The work is a collaboration between NIST and the US National Renewable Energy Laboratory (NREL). The cleaning technique came to light when researchers used an excimer laser -- a type of ultraviolet chemical laser routinely used in eye surgery and semiconductor manufacturing -- to calibrate the response of CNT-coated detectors. "We needed a quantitative measure of damage, but soon realized that we were also purifying the CNTs," says John Lehman of NIST's Sources, Detectors and Displays Group. "The detector material was visibly blacker following the measurement, which suggested an increase in porosity."

An electron microscope image taken before and after processing confirmed that exposure to the excimer source had eliminated defective carbon in the sample, but left the CNTs intact. Lasers have been used in the past to selectively destroy CNTs in bulk, but here the NIST/NREL team used much shorter wavelengths.

The group's set-up is based around a 248 nm excimer laser that delivers 20 ns pulses at a frequency of 10 Hz. The researchers place the CNTs in the beam path for 30 seconds by opening and then closing a manual shutter. Data indicates that tube diameters as small as 0.8 nm can withstand the cleaning process.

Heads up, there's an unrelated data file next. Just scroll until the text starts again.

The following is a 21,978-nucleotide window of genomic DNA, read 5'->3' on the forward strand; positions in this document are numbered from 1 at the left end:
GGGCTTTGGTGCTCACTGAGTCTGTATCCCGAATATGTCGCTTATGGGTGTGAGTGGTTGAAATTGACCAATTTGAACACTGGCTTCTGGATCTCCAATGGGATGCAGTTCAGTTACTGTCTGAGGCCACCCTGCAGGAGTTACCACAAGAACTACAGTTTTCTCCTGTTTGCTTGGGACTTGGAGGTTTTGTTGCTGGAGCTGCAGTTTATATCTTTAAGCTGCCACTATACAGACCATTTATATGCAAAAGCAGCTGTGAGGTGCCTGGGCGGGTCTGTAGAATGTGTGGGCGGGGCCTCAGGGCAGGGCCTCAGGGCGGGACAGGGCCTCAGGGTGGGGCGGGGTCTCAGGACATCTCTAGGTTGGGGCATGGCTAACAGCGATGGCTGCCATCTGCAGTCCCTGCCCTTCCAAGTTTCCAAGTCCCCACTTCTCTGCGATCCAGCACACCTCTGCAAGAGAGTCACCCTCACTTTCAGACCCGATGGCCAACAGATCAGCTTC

Pleased with their result, Lehman and colleagues have turned their attention to finding out more about the cleaning mechanism. Lehman thinks that the purification treatment could be taken a step further and used to not only clean, but also fine tune the performance of CNTs. "We plan to scale the treatment down to the individual tube as well as scaling up to manage bulk quantities," Lehman revealed.

The team is currently searching for additional funding to continue its work.

The study was published in Chem. Phys. Lett..